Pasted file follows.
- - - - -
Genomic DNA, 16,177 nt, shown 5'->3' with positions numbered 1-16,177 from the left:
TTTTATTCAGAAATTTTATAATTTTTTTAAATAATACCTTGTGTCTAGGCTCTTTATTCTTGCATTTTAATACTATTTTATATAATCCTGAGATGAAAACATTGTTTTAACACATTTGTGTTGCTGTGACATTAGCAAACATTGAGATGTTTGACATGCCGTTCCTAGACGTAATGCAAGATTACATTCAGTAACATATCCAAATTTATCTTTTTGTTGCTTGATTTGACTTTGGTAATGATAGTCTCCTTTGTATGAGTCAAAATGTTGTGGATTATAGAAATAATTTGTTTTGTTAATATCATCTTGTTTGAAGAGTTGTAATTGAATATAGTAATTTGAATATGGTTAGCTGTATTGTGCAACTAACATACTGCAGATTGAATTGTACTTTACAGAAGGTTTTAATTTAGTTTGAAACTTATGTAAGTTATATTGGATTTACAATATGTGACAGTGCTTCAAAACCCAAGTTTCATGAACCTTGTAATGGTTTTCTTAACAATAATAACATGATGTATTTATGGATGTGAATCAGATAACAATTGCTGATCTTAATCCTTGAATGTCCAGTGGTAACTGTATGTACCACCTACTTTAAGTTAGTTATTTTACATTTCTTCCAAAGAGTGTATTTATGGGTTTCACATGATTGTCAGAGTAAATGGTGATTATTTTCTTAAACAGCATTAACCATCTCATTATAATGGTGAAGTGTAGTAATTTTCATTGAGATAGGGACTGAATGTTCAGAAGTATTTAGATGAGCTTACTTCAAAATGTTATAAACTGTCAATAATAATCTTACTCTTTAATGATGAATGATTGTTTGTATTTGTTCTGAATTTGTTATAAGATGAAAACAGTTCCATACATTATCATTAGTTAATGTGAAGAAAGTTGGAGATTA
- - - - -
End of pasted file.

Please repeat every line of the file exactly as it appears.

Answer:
Genomic DNA, 16,177 nt, shown 5'->3' with positions numbered 1-16,177 from the left:
TTTTATTCAGAAATTTTATAATTTTTTTAAATAATACCTTGTGTCTAGGCTCTTTATTCTTGCATTTTAATACTATTTTATATAATCCTGAGATGAAAACATTGTTTTAACACATTTGTGTTGCTGTGACATTAGCAAACATTGAGATGTTTGACATGCCGTTCCTAGACGTAATGCAAGATTACATTCAGTAACATATCCAAATTTATCTTTTTGTTGCTTGATTTGACTTTGGTAATGATAGTCTCCTTTGTATGAGTCAAAATGTTGTGGATTATAGAAATAATTTGTTTTGTTAATATCATCTTGTTTGAAGAGTTGTAATTGAATATAGTAATTTGAATATGGTTAGCTGTATTGTGCAACTAACATACTGCAGATTGAATTGTACTTTACAGAAGGTTTTAATTTAGTTTGAAACTTATGTAAGTTATATTGGATTTACAATATGTGACAGTGCTTCAAAACCCAAGTTTCATGAACCTTGTAATGGTTTTCTTAACAATAATAACATGATGTATTTATGGATGTGAATCAGATAACAATTGCTGATCTTAATCCTTGAATGTCCAGTGGTAACTGTATGTACCACCTACTTTAAGTTAGTTATTTTACATTTCTTCCAAAGAGTGTATTTATGGGTTTCACATGATTGTCAGAGTAAATGGTGATTATTTTCTTAAACAGCATTAACCATCTCATTATAATGGTGAAGTGTAGTAATTTTCATTGAGATAGGGACTGAATGTTCAGAAGTATTTAGATGAGCTTACTTCAAAATGTTATAAACTGTCAATAATAATCTTACTCTTTAATGATGAATGATTGTTTGTATTTGTTCTGAATTTGTTATAAGATGAAAACAGTTCCATACATTATCATTAGTTAATGTGAAGAAAGTTGGAGATTA